Miracles · Supernatural

Signs and Mighty Works of Jesus #12 – Jesus Calms a Storm

After my series on the parables, I found I was drawn to look into the miracles of Jesus in the Gospels. I have never studies the mighty works of Jesus as a focused effort before and am looking forward to finding nuggets of truth that we can be encouraged by.

I have provided a general introduction, with an opportunity to download two files for your reference in my initial post Signs and Mighty Works of Jesus – Introduction. I found that the format I used for the parable posts were useful to keep me on track, and will continue to use them for this series, with some minor tweaks. With that said, let’s take a look at

Jesus Calms a Storm

Matthew 8:23-27

And when he got into the boat, his disciples followed him. And behold, there arose a great storm on the sea, so that the boat was being swamped by the waves; but he was asleep. And they went and woke him, saying, “Save us, Lord; we are perishing.” And he said to them, “Why are you afraid, O you of little faith?” Then he rose and rebuked the winds and the sea, and there was a great calm. And the men marveled, saying, “What sort of man is this, that even winds and sea obey him?”

Mark 4:35-41

On that day, when evening had come, he said to them, “Let us go across to the other side.” And leaving the crowd, they took him with them in the boat, just as he was. And other boats were with him. And a great windstorm arose, and the waves were breaking into the boat, so that the boat was already filling. But he was in the stern, asleep on the cushion. And they woke him and said to him, “Teacher, do you not care that we are perishing?” And he awoke and rebuked the wind and said to the sea, “Peace! Be still!” And the wind ceased, and there was a great calm. He said to them, “Why are you so afraid? Have you still no faith?” And they were filled with great fear and said to one another, “Who then is this, that even the wind and the sea obey him?”

Luke 8:22-25

One day he got into a boat with his disciples, and he said to them, “Let us go across to the other side of the lake.” So they set out, and as they sailed he fell asleep. And a windstorm came down on the lake, and they were filling with water and were in danger. And they went and woke him, saying, “Master, Master, we are perishing!” And he awoke and rebuked the wind and the raging waves, and they ceased, and there was a calm. He said to them, “Where is your faith?” And they were afraid, and they marveled, saying to one another, “Who then is this, that he commands even winds and water, and they obey him?”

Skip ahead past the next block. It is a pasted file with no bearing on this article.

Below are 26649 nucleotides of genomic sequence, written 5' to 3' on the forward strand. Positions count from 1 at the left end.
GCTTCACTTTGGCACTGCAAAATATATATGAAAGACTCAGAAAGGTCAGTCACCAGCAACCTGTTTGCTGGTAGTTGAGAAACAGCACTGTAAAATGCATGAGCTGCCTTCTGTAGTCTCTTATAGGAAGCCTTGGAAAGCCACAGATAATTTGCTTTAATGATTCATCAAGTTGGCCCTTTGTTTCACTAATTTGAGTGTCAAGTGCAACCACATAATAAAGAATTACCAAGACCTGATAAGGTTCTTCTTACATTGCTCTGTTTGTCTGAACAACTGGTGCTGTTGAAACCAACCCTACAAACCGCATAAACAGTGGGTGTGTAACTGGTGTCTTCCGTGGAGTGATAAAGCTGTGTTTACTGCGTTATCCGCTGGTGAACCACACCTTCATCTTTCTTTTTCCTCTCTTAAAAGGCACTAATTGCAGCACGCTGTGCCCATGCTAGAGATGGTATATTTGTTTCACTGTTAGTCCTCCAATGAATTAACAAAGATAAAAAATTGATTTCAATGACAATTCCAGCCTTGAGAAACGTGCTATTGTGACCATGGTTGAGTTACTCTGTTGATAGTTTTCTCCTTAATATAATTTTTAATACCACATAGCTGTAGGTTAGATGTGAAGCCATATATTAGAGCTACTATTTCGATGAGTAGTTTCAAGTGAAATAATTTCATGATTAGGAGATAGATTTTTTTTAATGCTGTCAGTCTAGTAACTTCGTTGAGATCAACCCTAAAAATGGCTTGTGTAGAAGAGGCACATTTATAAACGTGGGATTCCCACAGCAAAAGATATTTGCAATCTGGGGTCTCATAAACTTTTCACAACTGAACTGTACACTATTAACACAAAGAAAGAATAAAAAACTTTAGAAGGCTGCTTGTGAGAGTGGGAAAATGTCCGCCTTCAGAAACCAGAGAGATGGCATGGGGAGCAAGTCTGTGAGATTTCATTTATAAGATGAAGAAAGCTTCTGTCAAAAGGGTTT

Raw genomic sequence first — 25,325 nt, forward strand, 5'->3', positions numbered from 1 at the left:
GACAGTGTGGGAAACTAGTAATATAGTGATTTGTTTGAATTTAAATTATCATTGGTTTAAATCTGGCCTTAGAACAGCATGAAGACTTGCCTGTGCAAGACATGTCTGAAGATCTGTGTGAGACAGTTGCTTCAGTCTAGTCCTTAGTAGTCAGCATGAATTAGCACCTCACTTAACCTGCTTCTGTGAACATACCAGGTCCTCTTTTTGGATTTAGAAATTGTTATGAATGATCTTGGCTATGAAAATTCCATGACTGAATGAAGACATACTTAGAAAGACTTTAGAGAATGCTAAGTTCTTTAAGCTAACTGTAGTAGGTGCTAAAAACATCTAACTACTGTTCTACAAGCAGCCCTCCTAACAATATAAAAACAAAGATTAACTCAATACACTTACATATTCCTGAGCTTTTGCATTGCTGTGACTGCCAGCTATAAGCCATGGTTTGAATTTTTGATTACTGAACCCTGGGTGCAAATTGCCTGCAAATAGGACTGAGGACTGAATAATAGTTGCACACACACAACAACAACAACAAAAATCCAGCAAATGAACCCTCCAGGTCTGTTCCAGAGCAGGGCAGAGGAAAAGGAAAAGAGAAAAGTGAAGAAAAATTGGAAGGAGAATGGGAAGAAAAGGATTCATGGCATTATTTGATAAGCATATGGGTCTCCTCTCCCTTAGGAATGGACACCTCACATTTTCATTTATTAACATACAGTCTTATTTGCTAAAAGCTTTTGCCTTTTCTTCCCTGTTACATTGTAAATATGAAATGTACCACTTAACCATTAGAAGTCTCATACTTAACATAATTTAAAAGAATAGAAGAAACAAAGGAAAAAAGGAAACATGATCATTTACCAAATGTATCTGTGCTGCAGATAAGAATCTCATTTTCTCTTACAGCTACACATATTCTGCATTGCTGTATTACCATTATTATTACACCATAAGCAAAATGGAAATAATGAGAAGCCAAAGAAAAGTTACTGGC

General Observations

For some reason, one of the first questions that rose in my thinking was the size of the boat. How large of a boat did the 13 men use to cross the Sea of Galilee?

That ignorance is unnecessary since a boat was unearthed near the region of Capernaum. This boat, sometimes called the “Jesus Boat” has been dated to approx. 50 BCE, and is typical of the boat Jesus and His disciples may have taken across the Sea of Galilee on that fateful night.

What is surprising is the size of the boat. Per the graphic to the right, the boat may have been 27 foot long. That is the approx. length of a UPS van.

Not an ocean liner to say the least!

Questions to Consider

Who were the audience?

The audience were the twelve disciples.

And other boats were with Him. Mark simply adds this snippet, without adding any additional information. Did the other boats venture out into the sea with Jesus and His disciples? Nothing else is spoken of concerning the other boats in the three gospel accounts of this miracle, yet it intrigues me that Mark added that info.

When did the Lord perform this mighty work?

See https://www.bibletimelines.net/timelines/jesus-ministry

Where did the Lord perform this mighty work?

See Signs and Mighty Works of Jesus – Introduction for downloadable reference file.

Why did the Lord perform this mighty work?

Jesus performed this miracle at the request of His disciples, who were afraid for their lives. Turns out fear is a major theme in this miracle. Both before and after the miracle! But let us consider the circumstances for a moment.

The fishermen among the disciples knew the Sea of Galilee. They had spent their lives fishing on this body of water and knew of these dangerous gales that could strike at a moments notice. They were experienced sailors, yet with this storm they were beyond their own abilities in controlling the circumstance, in maintaining their safe passage. Prior to waking Jesus, I imagine Simon, Andrew, John and James, the experienced fishermen, had enlisted all of “them thar landlubbers” of the group into any help they could provide. Although I am somewhat reluctant to say it, this storm provided a great team building exercise, but I think this was not the intent! This storm had greater messages than that.


The wind is described as a great windstorm, and Luke provides us the added information of this storm coming down on the lake. This added information helps greatly, since it speaks of the winds from the surrounding mountains sweeping down into the hot tropical air of the lake basin. The ferocity of the wind and the contours of the land surrounding the lake merged together to create a very perilous trip across the sea. This storm may have caused the other boats that were with Him initially to turn back, but that is pure conjecture.


With the wind sweeping down on the sea, the waves became an additional threat to the lives of those in the boat. The text speaks of the boat being flooded with water. The Greek word symplēroō Luke uses in 8:23 describes the boat as being “swamped” or filled with water. This was a terrible position to be in, and for these experienced sailors to be found helpless must have been very humbling.